The rapid spread of tobacco was essentially determined by two factors: its long-standing therapeutic power and, secondly, its voluptuary use.
For almost a century, in fact, tobacco was known as a universal medicine, and doctors were the most convinced proponents of its therapeutic use. It was thought to possess miraculous curative virtues: the best proof of this are the various names attributed to it, 'herba sancta', 'herba medicea', 'herba panacea'.
Recipes of ointments or potions based on tobacco leaves were prescribed for the treatment of wounds, torpid sores, cancerous ulcers and many other skin lesions. Tobacco syrup was used against chest diseases, stomach aches, kidney stones. Tobacco leaf enemas were recommended against constipation, flatulence, pregnancy and childbirth pains.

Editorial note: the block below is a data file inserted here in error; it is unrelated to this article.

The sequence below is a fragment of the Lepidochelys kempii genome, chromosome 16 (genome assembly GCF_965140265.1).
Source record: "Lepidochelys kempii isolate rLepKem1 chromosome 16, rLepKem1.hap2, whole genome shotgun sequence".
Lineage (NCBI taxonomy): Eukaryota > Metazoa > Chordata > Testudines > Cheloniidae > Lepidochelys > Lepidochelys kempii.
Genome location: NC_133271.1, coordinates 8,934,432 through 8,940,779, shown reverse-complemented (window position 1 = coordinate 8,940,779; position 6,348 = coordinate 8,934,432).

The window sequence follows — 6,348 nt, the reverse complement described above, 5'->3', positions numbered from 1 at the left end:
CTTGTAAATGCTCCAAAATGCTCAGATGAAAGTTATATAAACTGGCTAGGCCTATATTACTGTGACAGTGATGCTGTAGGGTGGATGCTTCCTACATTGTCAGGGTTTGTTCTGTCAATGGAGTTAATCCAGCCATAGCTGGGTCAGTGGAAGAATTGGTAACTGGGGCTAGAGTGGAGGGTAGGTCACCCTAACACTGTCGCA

A water prepared from tobacco leaves was attributed the power to heal all eye diseases and even completely restore the eyesight of the old. And it was thought that tobacco smoke, penetrating and diffusing itself into the anfractuous cavities of the brain, made its beneficial influence felt in all parts of the body, from head to toe, quelling fever, infusing energy, banishing tiredness and drunkenness, overcoming insomnia and sharpening the spirit.
Only the rationalistic spirit of the 18th century did justice to these fanciful exaggerations, and at the beginning of the century the first writings on the harm caused by tobacco began to appear.